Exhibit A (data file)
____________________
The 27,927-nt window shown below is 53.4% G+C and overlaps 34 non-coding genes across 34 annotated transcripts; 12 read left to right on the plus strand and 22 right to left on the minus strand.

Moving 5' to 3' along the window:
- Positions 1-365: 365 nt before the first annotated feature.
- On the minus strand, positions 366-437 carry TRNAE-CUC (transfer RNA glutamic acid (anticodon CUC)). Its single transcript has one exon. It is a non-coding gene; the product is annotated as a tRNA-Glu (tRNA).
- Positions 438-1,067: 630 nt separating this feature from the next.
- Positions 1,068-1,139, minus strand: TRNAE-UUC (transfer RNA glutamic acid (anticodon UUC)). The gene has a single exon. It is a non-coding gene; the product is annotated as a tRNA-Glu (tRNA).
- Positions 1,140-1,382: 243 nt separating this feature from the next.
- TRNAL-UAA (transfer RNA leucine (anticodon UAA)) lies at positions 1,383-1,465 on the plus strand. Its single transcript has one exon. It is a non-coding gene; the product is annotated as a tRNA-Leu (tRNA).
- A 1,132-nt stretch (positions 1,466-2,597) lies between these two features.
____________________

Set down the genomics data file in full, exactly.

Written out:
The 27,927-nt window shown below is 53.4% G+C and overlaps 34 non-coding genes across 34 annotated transcripts; 12 read left to right on the plus strand and 22 right to left on the minus strand.

Moving 5' to 3' along the window:
- Positions 1-365: 365 nt before the first annotated feature.
- On the minus strand, positions 366-437 carry TRNAE-CUC (transfer RNA glutamic acid (anticodon CUC)). Its single transcript has one exon. It is a non-coding gene; the product is annotated as a tRNA-Glu (tRNA).
- Positions 438-1,067: 630 nt separating this feature from the next.
- Positions 1,068-1,139, minus strand: TRNAE-UUC (transfer RNA glutamic acid (anticodon UUC)). The gene has a single exon. It is a non-coding gene; the product is annotated as a tRNA-Glu (tRNA).
- Positions 1,140-1,382: 243 nt separating this feature from the next.
- TRNAL-UAA (transfer RNA leucine (anticodon UAA)) lies at positions 1,383-1,465 on the plus strand. Its single transcript has one exon. It is a non-coding gene; the product is annotated as a tRNA-Leu (tRNA).
- A 1,132-nt stretch (positions 1,466-2,597) lies between these two features.